way of life

wadakamper 13 23


wadakamper 13 23
Rural New Richland settler Christa Wadekampah recently spoke about her experience during an event at the New Richland Public Library.
Star Eagle photo by Tristan Jensen

Tristan Jensen

editorial assistant

Homestead is Christa Wadekamper’s full-time job in the New Richland area. As part of that, she sells eggs and sourdough bread and runs her online store of her handcrafted goods at

Wadekamper spoke about her experience and the rationale behind it at an event at the New Richland Public Library on March 16.

Barefoot Lane is the name of a homestead in Wadekampah, about five miles south of Waseka. To the amazement of her moderate audience, the homestead is just under three acres in her size, which is directly related to the main theme of her speech. Wadekamper says she’s a “type of person” who decided to have 10 turkeys for Christmas because she realized a year ago that she wanted to eat turkey legs for dinner. Prevent them from living some or all of the self-made lifestyle if it suits them. For her, a homestead is not just about the land, but about living with it, cooking and baking from scratch as much as possible, growing and growing personal food sources, and making items that homes can’t produce. That means even people who live in apartments can go home, she says. Wadekampah did it himself. She used “container gardening”, growing edible plants indoors in free-standing containers and community garden spaces. She also recommends Farmers at her Market. She reminded the assembled audience that a person can hunt, fish, and forage on land owned by a country or family. And homesteading can mean using practical skills. Craft items or repair damaged or outdated equipment and purchase replacements.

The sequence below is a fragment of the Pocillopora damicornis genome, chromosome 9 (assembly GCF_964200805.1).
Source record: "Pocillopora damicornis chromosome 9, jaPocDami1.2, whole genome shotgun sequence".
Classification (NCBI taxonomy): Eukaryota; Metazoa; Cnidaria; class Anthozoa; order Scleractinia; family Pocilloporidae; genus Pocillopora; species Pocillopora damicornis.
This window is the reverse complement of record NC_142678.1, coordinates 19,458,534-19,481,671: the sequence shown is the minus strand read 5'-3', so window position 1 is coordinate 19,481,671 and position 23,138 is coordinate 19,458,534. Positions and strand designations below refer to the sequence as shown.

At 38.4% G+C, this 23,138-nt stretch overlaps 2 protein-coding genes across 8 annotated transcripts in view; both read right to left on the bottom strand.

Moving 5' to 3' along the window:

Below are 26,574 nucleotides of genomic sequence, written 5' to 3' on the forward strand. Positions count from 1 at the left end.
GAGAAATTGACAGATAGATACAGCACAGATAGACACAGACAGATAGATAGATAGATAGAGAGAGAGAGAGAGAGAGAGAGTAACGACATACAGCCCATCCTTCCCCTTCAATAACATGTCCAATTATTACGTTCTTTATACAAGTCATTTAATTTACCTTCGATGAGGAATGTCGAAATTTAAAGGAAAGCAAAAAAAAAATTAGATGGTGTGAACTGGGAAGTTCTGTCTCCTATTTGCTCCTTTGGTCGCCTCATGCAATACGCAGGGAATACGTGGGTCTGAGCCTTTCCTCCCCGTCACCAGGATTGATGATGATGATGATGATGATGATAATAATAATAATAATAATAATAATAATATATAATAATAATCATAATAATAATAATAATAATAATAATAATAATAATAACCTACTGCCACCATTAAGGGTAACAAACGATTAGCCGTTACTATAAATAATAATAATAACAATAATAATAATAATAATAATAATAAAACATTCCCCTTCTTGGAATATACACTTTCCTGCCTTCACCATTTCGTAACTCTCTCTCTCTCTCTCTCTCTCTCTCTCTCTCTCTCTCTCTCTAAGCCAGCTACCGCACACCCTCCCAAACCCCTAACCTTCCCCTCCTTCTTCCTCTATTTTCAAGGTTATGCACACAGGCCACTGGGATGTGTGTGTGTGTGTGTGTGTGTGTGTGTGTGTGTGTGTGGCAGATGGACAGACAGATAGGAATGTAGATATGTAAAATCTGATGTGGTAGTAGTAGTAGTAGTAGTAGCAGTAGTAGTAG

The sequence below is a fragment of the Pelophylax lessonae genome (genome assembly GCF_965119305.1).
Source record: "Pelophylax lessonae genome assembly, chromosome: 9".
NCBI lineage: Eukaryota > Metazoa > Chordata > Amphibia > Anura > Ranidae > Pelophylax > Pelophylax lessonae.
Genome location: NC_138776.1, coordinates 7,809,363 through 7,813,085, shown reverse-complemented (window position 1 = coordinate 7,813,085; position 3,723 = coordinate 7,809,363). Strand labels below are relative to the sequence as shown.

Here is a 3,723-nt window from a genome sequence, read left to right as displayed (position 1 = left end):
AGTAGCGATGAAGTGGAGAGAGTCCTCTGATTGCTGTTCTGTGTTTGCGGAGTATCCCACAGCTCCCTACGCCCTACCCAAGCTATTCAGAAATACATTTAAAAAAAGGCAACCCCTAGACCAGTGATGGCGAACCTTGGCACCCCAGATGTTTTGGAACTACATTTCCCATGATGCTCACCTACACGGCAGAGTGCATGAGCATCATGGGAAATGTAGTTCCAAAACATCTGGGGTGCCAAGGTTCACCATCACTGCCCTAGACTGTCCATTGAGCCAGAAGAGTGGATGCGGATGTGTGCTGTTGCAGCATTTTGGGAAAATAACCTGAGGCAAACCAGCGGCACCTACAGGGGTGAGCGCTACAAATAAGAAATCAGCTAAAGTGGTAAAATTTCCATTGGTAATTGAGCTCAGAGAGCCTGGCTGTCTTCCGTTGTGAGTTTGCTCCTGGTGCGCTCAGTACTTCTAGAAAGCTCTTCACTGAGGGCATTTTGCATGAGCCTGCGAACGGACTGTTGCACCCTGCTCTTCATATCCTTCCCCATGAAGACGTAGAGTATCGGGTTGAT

Wadekamper grew up on the family farm outside Faribault. She graduated from Faribault High School. She is the daughter of Tim Weidekamper and Sharon Becker, and has two sisters, Kathy Jensen and Amy Weidekamper, and two half-brothers, Ben and Jessica Anderson. He is married to Le Groden and has a son, Oliver.

“Community is key,” Weadekamper said of the part of Homestead that people don’t want or can’t do themselves. “Never” is the key word. She says her biggest regret in life is getting an accounting degree. “When I started the class, I knew I didn’t want to be an accountant, but I was afraid to change to something else,” she explained. Do what drives you, brings you joy, and fulfills you. ’” This philosophy also extends to her life as a colonist. Wadekamper told the audience that she tried making a homemade household cleaner, but found it wasn’t for her, so she bought it. One piece of advice is don’t be afraid to fail. She also encouraged us to face failure with open honesty and help others learn from it and share our knowledge to help them bounce back. “There is no reason not to learn things today,” she said. “‘Google it’ is one of my favorite phrases.” I propose to contact you about the field.

Wadekamper says her family knows where their food comes from, that the animals were treated well while they were alive, and that they are trying to keep their carbon footprint as low as possible. She says she’s going home because it’s important to her to be sure that she’s there. Wadekamper is her fourth generation to live on her family farm, which had shrunk to her hobby farm by the time she was there, but she learned hunting and fishing from her father and her mother I learned gardening and canning from When she was a child, she remembers duck hunting with her father in the mornings before he took her to daycare in his four-wheeler. Her family also sold strawberries from their own fields, so Wadekampah said she was always used to feeding others.


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